Avi Das

Home for my code, thoughts and else.

Speaking at PyCon Canada 2015: I

High Level Takeaways

  • If you are giving a talk, too much content on slides means the audience is reading the slides instead of listening to you.
  • Design your talk expecting failure, and assume things like wifi will not work. An analogy would be the non functional escalator still being a staircase.
  • Show your talk to as many people as time allows. Every time I showed my talk to someone, I would find a new way to make the talk better.
  • It was amazing to hear from a 10 year old about his experience in coding. The barrier to entry to tech will keep falling in a noticeable way.
  • Teaching remains the best way to learn alongside with building things.
  • Coding for expectability is often as important as any considerations in a software project.
  • Science, data, web, systems and infrastructure were dominant themes at PyCon.

Getting to Toronto

  • It was really exciting to have my talk accepted at PyCon, since it was my first time speaking at a conference.
  • Getting through customs went as painless as they could have.
  • Toronto was colder than Austin, big surprise! Reminded me of times back in East Coast.
  • T-mobile data roaming was a breeze to set up, and worked mostly well across different providers.
  • Toronto had different modes of public transportation getting from downtown to airport: buses, streetcars, subway. Makes a city more interesting, although makes day to day travelling more complicated. Although, it does not take a whole lot to put public transportation in Austin to shame.
  • Asked a lady on the Subway for directions. It soon turned into a great conversation with her and her husband about life in Toronto and their experiences in US. For a big city, Toronto scores major points for having friendly people. Canadians have a reputation of being polite and helpful, and I would come to recognize it throughout my trip there.
  • My AirBnB was in Kensington Market, close to UoT where PyCon was taking place. It was a vibrant neighborhood, bars, restaurants, transportation nearby. My room was no hotel room, but a bed was all I needed.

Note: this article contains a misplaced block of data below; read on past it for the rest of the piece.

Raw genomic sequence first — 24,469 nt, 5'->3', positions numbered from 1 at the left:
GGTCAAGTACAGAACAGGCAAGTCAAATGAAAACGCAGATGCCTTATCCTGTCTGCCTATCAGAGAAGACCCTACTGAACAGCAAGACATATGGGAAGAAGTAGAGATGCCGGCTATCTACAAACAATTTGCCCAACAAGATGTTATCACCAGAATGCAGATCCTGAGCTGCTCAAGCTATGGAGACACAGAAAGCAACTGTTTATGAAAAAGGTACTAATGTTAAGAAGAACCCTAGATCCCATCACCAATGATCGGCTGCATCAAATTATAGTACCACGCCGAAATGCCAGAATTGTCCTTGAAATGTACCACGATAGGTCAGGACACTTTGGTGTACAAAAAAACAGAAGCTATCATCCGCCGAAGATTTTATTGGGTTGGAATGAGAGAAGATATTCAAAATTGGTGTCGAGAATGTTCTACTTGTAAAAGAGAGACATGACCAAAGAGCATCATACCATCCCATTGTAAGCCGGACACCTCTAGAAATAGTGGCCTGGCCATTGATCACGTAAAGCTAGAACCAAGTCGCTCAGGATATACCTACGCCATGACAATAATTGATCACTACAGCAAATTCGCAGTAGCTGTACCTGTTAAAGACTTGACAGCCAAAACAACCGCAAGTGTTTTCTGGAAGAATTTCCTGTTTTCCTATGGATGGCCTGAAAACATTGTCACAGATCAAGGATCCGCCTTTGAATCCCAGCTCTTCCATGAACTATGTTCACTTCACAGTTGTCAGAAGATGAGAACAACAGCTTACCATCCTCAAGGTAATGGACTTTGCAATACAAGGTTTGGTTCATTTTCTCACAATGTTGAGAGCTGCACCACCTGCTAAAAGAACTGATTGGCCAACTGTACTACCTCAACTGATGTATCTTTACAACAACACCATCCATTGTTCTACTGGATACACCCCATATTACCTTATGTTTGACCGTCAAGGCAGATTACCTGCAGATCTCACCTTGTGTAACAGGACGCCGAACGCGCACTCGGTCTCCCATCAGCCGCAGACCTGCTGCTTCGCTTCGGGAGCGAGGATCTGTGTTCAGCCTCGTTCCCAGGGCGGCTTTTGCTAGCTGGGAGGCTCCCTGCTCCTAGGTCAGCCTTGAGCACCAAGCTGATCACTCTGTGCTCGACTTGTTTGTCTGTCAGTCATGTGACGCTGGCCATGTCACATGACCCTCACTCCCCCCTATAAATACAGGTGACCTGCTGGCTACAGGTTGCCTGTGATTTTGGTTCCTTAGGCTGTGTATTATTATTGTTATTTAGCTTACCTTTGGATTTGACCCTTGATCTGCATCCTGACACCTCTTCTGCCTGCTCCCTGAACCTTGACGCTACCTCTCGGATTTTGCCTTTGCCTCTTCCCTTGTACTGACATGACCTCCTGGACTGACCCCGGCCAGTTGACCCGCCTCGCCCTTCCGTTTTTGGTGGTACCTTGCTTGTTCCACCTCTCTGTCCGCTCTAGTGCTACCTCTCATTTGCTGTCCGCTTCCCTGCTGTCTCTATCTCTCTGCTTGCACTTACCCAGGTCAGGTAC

Saturday

  • Morning started with me feeling the stress of not having all my slides and examples ready. I wanted to take some time to reflect on the great feedback I got from my team, but there was little time left.
  • Adding to my anxiety was the wifi connection not working. Thankfully, some organizers helped me out. Once the certificate issues resolved, it worked well for remainder of the conference.
  • Continental breakfast consisted of an assortment of cottage cheese, granola/yogurt, muffins, bread and coffee. No complaints.
  • Talked to Dusty, a Facebook engineer working on the Facebook infrastructure in Portland. Having lived in Canada, he had a lot to share about his experience there.
  • Morning keynote explored the history of Python interpreters and went into benchmarks. Benchmark related conversations can get subjective, but the speaker did a good job avoiding that.
  • Talks on application security, Emmy nominated CGI(!) and Docker deployment followed. The CGI talk was offered a very different viewpoint in software problems. Being highly computation intensive and long life cycles means the tradeoffs are very different from the usual SASS app/consumer product.
  • Fully vegetarian lunch would have made some of my friends in Austin very happy.
  • Talks on code quality and scaling followed in the afternoon. The scaling talk did not cover scaling a python service, but rather maintaining OpenStack, in the order of 4-5 million lines of code written in Python.
  • SaltStack for deployment and fraud detection were next on the agenda. Fraud is very relevant for those in the payments industry, so I was very interested in the talk. Most of the talk focused on Apache Spark, and the fraud aspects covered some of the usual signals such as checking location of IP against location of the credit card.